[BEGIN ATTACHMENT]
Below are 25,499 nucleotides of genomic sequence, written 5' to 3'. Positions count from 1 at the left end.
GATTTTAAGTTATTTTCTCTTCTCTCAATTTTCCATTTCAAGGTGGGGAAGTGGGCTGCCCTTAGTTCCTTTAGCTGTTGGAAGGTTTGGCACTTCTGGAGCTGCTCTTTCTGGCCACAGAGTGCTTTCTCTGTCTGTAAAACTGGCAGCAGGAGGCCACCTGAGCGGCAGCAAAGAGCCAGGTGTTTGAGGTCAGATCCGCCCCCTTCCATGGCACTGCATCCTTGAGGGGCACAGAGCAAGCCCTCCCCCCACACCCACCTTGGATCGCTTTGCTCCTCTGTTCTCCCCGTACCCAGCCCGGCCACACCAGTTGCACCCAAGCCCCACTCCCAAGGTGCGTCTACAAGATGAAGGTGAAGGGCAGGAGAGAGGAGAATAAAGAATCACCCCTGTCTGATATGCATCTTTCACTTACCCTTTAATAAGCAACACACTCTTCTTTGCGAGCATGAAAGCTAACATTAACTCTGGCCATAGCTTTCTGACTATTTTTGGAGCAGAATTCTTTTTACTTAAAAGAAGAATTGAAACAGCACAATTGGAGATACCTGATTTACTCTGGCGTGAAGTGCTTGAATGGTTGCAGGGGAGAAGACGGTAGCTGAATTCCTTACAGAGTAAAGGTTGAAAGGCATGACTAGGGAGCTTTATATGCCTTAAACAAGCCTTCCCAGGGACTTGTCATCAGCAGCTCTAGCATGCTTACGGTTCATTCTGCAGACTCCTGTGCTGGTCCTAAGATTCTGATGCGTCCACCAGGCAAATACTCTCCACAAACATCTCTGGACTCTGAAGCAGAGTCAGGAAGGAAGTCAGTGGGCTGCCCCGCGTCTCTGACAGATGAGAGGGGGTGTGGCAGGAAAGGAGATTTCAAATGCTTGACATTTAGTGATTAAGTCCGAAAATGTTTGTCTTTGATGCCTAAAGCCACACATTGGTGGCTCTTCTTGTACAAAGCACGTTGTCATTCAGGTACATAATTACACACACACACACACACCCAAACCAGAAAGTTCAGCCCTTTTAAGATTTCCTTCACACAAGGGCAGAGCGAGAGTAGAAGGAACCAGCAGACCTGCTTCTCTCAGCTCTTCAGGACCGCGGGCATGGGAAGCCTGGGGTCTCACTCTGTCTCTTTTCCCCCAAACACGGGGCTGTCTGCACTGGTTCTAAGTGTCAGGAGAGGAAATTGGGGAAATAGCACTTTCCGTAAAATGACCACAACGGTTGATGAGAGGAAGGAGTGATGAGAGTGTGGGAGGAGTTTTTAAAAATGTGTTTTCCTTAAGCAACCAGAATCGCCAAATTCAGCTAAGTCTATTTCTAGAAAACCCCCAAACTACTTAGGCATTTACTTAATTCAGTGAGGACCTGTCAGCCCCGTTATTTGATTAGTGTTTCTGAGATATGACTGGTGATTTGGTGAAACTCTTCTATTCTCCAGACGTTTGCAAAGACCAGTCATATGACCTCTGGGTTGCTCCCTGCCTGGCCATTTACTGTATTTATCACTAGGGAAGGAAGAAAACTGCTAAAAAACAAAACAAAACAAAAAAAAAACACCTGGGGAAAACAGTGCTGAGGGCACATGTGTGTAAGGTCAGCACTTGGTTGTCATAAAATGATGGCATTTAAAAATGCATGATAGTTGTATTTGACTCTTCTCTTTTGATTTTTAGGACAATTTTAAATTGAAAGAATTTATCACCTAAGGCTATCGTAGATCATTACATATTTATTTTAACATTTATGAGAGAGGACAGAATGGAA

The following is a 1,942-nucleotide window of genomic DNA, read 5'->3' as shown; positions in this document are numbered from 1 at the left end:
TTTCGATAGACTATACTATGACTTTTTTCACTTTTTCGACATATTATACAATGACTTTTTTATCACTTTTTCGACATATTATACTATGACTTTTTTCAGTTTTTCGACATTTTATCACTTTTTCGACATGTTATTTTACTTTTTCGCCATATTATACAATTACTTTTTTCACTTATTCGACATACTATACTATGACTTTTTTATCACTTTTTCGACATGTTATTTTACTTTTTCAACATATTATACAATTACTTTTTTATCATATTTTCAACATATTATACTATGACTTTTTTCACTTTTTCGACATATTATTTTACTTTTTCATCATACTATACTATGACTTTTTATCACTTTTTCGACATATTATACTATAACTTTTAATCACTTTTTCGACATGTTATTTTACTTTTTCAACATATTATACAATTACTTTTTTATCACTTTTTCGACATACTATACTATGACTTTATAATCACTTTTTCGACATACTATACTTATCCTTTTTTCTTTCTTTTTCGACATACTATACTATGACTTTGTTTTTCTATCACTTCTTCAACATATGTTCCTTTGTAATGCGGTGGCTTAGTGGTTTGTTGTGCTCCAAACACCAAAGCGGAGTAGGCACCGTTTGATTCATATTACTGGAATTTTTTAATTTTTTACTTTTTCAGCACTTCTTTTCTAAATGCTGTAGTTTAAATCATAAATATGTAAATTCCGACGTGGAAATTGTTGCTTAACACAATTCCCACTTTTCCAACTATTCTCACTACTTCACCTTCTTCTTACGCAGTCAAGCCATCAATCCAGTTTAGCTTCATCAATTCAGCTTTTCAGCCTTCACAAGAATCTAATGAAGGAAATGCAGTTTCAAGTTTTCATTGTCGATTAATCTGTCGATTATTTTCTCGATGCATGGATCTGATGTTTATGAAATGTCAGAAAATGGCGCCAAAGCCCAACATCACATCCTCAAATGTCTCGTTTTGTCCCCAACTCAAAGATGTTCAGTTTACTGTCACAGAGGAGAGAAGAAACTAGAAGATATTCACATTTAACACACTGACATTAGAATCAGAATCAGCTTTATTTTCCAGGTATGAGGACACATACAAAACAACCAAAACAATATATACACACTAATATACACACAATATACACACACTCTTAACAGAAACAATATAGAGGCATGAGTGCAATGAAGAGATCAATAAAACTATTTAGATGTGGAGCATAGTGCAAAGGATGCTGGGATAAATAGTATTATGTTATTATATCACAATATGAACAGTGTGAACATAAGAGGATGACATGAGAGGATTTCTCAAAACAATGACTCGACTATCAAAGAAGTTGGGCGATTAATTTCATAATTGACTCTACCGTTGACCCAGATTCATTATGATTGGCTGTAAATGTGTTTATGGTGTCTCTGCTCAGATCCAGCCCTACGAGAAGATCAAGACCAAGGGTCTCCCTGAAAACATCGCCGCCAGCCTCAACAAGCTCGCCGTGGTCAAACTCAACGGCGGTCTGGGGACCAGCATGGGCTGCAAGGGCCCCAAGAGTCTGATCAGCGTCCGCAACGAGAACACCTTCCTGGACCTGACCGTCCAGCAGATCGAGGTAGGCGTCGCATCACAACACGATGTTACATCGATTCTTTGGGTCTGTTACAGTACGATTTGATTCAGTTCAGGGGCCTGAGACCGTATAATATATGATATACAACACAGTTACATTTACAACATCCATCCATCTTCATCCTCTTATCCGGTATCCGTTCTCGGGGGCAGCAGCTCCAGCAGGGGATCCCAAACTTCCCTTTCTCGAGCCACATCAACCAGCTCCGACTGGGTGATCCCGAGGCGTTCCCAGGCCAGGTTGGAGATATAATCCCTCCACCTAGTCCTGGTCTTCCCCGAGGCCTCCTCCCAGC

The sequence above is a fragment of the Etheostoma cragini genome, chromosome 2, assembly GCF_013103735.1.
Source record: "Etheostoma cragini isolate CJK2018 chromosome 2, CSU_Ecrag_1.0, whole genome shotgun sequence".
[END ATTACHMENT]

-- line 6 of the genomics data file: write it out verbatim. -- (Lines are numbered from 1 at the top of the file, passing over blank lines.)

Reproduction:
Source record: "Etheostoma cragini isolate CJK2018 chromosome 2, CSU_Ecrag_1.0, whole genome shotgun sequence".